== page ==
Book Review: Simply Calligraphy

Simply Calligraphy: A Beginner’s Guide To Elegant Lettering, by Judy Detrick

[Note: This book was provided free of charge by Blogging For Books/Watson-Guptil Publications in exchange for an honest review.]

Although I am perhaps not the most ideal person when it comes to the practice of calligraphy, which is several orders of magnitude of more elegant handwriting than I am capable of providing on a regular basis, this does make for a fascinating book to read, and one which lives up to its goal of being a beginner’s guide to elegant lettering, with the goal of encouraging the reader onto further reading as well as the practice of calligraphy, while also providing some practical benefit for someone to spend the time necessary to master such an elegant form of writing. As is often the case, this book makes certain assumptions about its readers, and as is frequently the case, I do not fit in with these assumptions [1], given that the author assumes the reader will be right-handed, as the instruction in the book about slant and the order of forming letters depends on being right handed in order to do well. There are books about left-handed calligraphy, but this is not one of them. Southpaws would be advised to seek handwriting guidance elsewhere.

In terms of its contents, the book is short and its presentation is elegant, making the book a work of artistic design itself. Coming in at under 100 pages, this is not a book whose reading will greatly tax the reader, and both its calligraphy design as well as its font choice are elegant and attractive, with good texture for its paperback cover as well. The chapters of the book are organized in a very logical flow, starting with the tools and materials that one needs to get started (paper and pens, specifically), starting by getting a feel for a broad pen and how it works, and then moving through small letters, capital letters, numerals, and various flourishes that one can make with a pen (including lined paper to help with one’s calligraphy). After this the author discusses some project ideas on how to use such a skill effectively, and then provides some additional alphabets for readers to master, before providing further studies and resources and notes about the author as well as acknowledgements.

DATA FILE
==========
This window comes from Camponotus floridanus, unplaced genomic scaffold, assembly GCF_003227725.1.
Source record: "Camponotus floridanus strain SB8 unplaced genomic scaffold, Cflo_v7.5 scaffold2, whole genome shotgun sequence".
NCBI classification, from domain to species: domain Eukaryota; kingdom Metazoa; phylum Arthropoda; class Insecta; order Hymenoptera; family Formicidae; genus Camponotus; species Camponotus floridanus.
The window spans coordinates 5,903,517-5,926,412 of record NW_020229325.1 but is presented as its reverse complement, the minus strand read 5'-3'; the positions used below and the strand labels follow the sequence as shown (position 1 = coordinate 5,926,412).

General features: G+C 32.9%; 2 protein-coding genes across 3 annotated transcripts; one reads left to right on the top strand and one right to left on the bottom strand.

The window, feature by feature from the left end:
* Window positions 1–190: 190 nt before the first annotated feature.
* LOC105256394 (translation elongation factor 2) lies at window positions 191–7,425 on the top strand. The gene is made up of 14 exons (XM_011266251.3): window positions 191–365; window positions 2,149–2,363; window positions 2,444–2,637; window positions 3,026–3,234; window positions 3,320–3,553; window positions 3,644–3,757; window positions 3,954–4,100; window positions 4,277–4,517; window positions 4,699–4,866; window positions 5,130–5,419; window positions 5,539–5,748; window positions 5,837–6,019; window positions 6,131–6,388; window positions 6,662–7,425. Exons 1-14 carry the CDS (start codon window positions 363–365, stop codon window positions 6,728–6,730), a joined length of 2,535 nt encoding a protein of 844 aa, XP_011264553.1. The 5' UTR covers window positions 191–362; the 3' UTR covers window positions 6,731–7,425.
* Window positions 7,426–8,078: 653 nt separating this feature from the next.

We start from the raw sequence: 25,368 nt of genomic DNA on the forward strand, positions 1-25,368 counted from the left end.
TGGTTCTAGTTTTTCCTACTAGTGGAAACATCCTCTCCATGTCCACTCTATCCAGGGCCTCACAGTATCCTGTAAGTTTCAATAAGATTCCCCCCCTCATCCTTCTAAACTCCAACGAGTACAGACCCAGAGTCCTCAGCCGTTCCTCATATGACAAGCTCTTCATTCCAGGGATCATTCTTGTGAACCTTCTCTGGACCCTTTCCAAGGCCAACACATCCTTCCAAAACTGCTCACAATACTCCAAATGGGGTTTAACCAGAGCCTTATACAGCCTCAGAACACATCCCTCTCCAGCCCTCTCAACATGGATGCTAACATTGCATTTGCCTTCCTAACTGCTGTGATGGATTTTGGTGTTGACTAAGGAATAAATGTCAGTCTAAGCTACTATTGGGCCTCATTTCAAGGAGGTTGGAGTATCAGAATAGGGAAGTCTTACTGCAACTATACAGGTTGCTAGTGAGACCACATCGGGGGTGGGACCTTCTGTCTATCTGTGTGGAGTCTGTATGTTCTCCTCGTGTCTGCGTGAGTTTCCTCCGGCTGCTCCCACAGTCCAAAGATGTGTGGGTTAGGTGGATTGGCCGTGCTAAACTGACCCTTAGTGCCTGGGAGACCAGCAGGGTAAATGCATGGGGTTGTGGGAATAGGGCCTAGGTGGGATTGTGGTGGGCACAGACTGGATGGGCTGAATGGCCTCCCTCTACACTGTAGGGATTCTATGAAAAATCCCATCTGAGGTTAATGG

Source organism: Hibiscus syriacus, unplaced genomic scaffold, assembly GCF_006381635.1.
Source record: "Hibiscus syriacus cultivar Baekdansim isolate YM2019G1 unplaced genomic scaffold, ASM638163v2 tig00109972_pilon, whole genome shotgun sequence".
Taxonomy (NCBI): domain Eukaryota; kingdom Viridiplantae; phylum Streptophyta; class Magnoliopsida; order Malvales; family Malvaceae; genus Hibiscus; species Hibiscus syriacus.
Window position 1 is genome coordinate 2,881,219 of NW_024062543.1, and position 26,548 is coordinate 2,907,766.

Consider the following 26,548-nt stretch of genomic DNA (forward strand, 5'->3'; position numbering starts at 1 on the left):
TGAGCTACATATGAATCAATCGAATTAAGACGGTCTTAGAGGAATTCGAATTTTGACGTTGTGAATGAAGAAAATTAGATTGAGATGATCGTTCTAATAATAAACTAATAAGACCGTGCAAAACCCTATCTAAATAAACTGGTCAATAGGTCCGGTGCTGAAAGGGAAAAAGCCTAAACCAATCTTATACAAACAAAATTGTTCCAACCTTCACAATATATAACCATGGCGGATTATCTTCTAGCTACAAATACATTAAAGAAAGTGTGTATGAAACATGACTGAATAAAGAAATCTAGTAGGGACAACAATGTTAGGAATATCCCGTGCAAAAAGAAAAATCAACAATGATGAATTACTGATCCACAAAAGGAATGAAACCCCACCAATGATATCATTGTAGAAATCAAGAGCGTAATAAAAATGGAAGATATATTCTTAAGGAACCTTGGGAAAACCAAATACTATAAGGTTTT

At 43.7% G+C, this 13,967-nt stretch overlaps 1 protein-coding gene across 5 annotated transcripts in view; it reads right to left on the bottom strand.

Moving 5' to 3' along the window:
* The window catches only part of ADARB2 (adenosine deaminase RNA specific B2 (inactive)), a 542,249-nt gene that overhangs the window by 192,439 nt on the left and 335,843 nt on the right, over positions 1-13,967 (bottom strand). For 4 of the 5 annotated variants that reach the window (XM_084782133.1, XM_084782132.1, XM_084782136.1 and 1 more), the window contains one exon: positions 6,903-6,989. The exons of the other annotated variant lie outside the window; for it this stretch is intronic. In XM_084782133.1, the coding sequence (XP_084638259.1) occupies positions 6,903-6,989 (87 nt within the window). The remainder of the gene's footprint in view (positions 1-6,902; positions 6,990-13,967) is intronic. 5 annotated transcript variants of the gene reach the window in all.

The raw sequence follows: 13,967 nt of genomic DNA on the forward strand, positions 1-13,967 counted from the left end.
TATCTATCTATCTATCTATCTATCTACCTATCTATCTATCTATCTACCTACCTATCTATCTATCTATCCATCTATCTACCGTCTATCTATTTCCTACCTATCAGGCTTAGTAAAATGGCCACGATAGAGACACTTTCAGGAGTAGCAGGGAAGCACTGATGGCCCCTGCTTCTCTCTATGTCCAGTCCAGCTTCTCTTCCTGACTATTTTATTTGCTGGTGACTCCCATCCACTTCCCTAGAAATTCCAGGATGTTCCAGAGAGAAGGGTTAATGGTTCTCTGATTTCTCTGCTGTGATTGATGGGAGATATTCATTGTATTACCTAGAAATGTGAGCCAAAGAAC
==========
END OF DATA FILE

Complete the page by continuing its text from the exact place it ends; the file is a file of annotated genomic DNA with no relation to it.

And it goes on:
This particular book is dedicated to the author’s first teacher in calligraphy, and it makes for a worthwhile first book in calligraphy. Whether or not this book is the last book a reader will tackle on calligraphy depends on whether the reader finds the task of practicing letters and elegant brush strokes to be a worthwhile task to practice at, as skill in this art depends on being able to have consistent lettering in a variety of ways, including the angle lines are drawn at, the spacing of lines, the relative size and position of letters, as well as the components of letters, which in the book are grouped according to different families based on their shape and the pen strokes required to form the letters. Even the reader who may not find the art a worthwhile one to master may at least find this book helpful in appreciating the calligraphy of others. Regardless of how the reader approaches this book, it is an enjoyable one to read and a practical one as well. Readers who want to carry the art of calligraphy further will find good resources at the end of this book to carry on their efforts even further.

[1] See, for example:

About nathanalbright

I'm a person with diverse interests who loves to read. If you want to know something about me, just ask.
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1 Response to Book Review: Simply Calligraphy

  1. Pingback: Nathan Has A Font | Edge Induced Cohesion

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